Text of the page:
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There’s a right way to burn wood at home | LETTER TO THE EDITOR
To the editor:
It was important to hear about wood burning pollution in the Nov. 15th Review.
Indeed, it is a problem, but there are some strong moral questions involved as well, and nothing in life is simple once you go below the surface. Do we pollute the air locally and harm neighbors, or at a distance and harm people living further away from us.
The problem is that many people do not realize how polluting the generation of electricity is. When the writer suggests small space heaters, I would like to say that most of those are electric. Fifty percent or more of our electricity, delivered by Puget Sound Energy is generated by burning coal, mostly at Colstrip, Montana. It is one of the dirtiest power plants in the U.S. And people to the east of Montana are receiving the mercury, chromates, sulfur oxides, radioactive uranium and other contaminates which are in coal. So do we burn wood locally and harm people with respiration problems, or hurt people, mostly children, to the east by exposing them to the worst of neurotoxins, mercury. Hard choice.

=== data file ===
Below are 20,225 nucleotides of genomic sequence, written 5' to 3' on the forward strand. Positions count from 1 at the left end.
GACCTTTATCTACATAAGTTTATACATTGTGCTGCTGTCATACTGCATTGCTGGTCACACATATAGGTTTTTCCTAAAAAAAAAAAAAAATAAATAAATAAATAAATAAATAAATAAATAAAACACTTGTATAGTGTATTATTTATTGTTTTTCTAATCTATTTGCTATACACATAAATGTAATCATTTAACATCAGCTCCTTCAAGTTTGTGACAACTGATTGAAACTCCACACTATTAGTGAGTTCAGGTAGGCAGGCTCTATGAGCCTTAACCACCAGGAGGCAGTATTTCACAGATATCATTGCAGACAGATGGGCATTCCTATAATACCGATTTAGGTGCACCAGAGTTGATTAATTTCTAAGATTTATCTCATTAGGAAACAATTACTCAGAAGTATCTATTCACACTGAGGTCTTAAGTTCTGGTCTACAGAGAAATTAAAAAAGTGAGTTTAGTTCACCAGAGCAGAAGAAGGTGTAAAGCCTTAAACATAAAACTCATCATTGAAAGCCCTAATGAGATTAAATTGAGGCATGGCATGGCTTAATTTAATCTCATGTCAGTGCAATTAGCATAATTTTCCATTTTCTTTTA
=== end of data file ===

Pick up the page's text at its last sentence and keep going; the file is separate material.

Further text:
Then there is the efficiency problem.
With generation and transmission losses, we get only 19 percent of the energy that was in that coal in Montana. With an EPA-approved wood stove we can get 75 percent or more of the energy that is in the wood. So by burning wood we get more heat with less carbon dioxide production (think global warming).
And, if the trees are down, as they are on my property, the wood will rot anyway, throwing off heat and CO2. All I do in the wood stove is capture that heat in the house.
That said, there are good ways to burn wood, and bad ways. I strongly suggest that anybody burning wood look at the Puget Sound Clean Air Authority web site. There is some very good information on preparing, drying, and storing wood for fuel. And it must be dry, 20 percent moisture or less, which usually means at least a year of storage.
Also there is some information on burning wood. Use an EPA-listed stove (listed by make and model number on the EPA web site.) During a Stage One burn ban you cannot use a fireplace or an EPA-unlisted stove. Only in a Stage Two ban is all wood burning prohibited, unless you have no other means of heating. (All outdoor burning is prohibited in Kitsap County at all times of year.)
To burn properly you need a stove thermometer, available at the local hardware store. If your fire is too cold, you will produce smoke. If too hot, you can start a chimney fire. If just hot enough there is no smoke, and very little residue collects in the chimney. Once up to temperature, my chimney shows no visible smoke.
If you see smoke after the fire is burning well, something is wrong, and you are liable for a $1,000 fine from the clean air authority. So if you must burn wood, do it well.
If you must use electricity, get a ductless heat pump. That will give you the most heat for the least electricity. And be aware that burning propane or oil also cause carbon dioxide production, and will cost you about six times as much for fuel as the same amount of heat from a ductless heat pump.